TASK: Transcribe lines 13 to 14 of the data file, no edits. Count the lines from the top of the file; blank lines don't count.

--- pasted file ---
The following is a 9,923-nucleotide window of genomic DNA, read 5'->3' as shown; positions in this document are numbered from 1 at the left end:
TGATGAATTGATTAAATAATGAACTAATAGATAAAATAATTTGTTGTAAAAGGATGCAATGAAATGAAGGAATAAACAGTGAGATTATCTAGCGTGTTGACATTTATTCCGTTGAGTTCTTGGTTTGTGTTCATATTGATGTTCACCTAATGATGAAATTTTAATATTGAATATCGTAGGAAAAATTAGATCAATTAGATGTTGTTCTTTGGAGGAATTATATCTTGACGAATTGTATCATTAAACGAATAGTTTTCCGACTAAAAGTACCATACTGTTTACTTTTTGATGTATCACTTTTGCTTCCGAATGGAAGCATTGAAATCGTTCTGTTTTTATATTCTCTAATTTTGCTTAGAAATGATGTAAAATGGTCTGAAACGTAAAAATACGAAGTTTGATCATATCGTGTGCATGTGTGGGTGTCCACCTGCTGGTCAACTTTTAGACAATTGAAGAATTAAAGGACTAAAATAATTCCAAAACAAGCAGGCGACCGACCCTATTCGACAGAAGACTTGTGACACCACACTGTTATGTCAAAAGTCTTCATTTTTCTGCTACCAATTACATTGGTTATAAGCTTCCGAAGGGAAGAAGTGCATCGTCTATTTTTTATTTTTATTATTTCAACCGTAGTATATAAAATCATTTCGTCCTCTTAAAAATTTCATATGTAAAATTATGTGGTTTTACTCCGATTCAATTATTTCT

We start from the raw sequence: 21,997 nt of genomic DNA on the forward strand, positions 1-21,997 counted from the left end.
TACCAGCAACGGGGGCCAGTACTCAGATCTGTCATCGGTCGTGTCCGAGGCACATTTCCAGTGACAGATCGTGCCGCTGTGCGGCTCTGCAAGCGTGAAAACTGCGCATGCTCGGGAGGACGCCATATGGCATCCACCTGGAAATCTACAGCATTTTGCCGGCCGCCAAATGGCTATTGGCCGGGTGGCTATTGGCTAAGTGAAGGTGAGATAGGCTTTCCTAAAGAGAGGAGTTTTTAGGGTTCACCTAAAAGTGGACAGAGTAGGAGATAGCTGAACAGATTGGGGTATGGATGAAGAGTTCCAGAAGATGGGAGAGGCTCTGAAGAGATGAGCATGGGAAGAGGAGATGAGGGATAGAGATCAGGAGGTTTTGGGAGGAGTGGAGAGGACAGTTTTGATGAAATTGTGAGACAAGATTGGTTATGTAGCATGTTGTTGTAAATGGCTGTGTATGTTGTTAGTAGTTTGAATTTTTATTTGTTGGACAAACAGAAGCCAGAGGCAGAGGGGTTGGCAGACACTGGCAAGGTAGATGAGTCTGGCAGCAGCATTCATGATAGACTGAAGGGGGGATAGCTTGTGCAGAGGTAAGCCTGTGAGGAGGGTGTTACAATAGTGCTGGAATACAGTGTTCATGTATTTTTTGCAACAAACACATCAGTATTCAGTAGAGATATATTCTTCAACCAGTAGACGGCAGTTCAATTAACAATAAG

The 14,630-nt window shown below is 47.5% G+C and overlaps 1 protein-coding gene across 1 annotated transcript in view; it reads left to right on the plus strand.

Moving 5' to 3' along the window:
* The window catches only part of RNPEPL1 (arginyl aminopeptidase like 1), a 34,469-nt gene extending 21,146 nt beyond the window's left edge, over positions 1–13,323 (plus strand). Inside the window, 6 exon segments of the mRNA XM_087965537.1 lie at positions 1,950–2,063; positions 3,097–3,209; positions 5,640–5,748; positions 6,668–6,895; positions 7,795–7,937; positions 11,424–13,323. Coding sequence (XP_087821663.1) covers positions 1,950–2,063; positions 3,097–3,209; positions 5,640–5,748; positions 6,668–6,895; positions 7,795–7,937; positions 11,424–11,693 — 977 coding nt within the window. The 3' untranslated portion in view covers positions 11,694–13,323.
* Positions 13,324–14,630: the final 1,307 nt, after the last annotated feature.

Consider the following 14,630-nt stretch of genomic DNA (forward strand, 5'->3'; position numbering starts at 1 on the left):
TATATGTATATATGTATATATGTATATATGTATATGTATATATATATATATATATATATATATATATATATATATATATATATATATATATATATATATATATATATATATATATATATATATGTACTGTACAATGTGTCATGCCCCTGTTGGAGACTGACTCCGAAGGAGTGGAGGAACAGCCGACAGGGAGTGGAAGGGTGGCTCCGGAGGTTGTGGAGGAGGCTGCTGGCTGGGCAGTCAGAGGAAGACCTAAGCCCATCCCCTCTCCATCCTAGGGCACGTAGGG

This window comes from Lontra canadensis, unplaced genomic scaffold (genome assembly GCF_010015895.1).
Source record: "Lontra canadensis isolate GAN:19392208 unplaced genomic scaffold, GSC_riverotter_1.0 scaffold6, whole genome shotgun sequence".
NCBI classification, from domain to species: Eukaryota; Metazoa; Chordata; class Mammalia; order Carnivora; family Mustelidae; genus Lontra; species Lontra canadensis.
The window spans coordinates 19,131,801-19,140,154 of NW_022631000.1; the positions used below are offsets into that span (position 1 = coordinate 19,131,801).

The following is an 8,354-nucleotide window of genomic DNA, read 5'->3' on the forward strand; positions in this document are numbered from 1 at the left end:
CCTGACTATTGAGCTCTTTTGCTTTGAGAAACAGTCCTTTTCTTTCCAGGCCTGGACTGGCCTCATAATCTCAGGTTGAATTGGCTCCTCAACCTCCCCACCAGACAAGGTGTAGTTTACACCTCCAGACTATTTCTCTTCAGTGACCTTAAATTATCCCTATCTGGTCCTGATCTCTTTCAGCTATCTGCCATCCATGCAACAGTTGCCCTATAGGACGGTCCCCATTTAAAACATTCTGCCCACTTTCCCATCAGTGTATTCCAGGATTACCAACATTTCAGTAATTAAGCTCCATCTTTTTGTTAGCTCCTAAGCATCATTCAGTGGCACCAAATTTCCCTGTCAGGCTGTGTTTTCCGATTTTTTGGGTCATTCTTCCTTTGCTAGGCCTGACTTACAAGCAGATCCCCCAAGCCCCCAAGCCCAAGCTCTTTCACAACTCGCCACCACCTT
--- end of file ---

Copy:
NCBI classification, from domain to species: Eukaryota; Metazoa; Chordata; class Mammalia; order Carnivora; family Mustelidae; genus Lontra; species Lontra canadensis.
The window spans coordinates 19,131,801-19,140,154 of NW_022631000.1; the positions used below are offsets into that span (position 1 = coordinate 19,131,801).